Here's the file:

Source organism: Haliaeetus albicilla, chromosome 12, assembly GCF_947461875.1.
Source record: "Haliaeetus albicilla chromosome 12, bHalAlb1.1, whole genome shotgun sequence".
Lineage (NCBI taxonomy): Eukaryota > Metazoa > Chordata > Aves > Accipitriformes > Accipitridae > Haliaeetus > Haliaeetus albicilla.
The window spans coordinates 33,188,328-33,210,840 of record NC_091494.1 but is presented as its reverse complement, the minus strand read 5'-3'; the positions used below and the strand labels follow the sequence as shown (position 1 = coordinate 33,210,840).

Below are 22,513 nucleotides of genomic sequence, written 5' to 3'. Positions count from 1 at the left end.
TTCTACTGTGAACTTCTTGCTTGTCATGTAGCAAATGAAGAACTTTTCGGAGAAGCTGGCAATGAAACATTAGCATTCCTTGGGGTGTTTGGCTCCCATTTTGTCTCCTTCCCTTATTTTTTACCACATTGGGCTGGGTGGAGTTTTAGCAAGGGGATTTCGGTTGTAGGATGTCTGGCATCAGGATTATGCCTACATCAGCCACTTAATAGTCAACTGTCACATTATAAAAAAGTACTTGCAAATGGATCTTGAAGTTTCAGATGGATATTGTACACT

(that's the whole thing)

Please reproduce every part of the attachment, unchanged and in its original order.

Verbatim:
Source organism: Haliaeetus albicilla, chromosome 12, assembly GCF_947461875.1.
Source record: "Haliaeetus albicilla chromosome 12, bHalAlb1.1, whole genome shotgun sequence".
Lineage (NCBI taxonomy): Eukaryota > Metazoa > Chordata > Aves > Accipitriformes > Accipitridae > Haliaeetus > Haliaeetus albicilla.
The window spans coordinates 33,188,328-33,210,840 of record NC_091494.1 but is presented as its reverse complement, the minus strand read 5'-3'; the positions used below and the strand labels follow the sequence as shown (position 1 = coordinate 33,210,840).

Below are 22,513 nucleotides of genomic sequence, written 5' to 3'. Positions count from 1 at the left end.
TTCTACTGTGAACTTCTTGCTTGTCATGTAGCAAATGAAGAACTTTTCGGAGAAGCTGGCAATGAAACATTAGCATTCCTTGGGGTGTTTGGCTCCCATTTTGTCTCCTTCCCTTATTTTTTACCACATTGGGCTGGGTGGAGTTTTAGCAAGGGGATTTCGGTTGTAGGATGTCTGGCATCAGGATTATGCCTACATCAGCCACTTAATAGTCAACTGTCACATTATAAAAAAGTACTTGCAAATGGATCTTGAAGTTTCAGATGGATATTGTACACT